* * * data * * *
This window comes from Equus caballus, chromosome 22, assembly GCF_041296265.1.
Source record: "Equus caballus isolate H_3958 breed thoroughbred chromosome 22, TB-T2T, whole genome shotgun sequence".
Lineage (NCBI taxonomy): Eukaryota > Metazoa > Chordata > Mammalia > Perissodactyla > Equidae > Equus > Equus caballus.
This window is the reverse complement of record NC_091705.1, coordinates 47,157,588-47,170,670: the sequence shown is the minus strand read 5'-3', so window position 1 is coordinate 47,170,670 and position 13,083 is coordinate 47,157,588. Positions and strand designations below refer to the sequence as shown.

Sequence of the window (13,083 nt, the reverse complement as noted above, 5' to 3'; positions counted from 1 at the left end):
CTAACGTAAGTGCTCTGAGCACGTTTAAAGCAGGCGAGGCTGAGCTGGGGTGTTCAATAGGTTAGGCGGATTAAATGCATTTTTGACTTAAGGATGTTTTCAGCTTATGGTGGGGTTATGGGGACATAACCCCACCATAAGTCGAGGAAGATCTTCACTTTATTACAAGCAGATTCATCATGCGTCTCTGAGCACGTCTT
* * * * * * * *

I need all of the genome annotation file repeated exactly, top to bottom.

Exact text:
This window comes from Equus caballus, chromosome 22, assembly GCF_041296265.1.
Source record: "Equus caballus isolate H_3958 breed thoroughbred chromosome 22, TB-T2T, whole genome shotgun sequence".
Lineage (NCBI taxonomy): Eukaryota > Metazoa > Chordata > Mammalia > Perissodactyla > Equidae > Equus > Equus caballus.
This window is the reverse complement of record NC_091705.1, coordinates 47,157,588-47,170,670: the sequence shown is the minus strand read 5'-3', so window position 1 is coordinate 47,170,670 and position 13,083 is coordinate 47,157,588. Positions and strand designations below refer to the sequence as shown.

Sequence of the window (13,083 nt, the reverse complement as noted above, 5' to 3'; positions counted from 1 at the left end):
CTAACGTAAGTGCTCTGAGCACGTTTAAAGCAGGCGAGGCTGAGCTGGGGTGTTCAATAGGTTAGGCGGATTAAATGCATTTTTGACTTAAGGATGTTTTCAGCTTATGGTGGGGTTATGGGGACATAACCCCACCATAAGTCGAGGAAGATCTTCACTTTATTACAAGCAGATTCATCATGCGTCTCTGAGCACGTCTT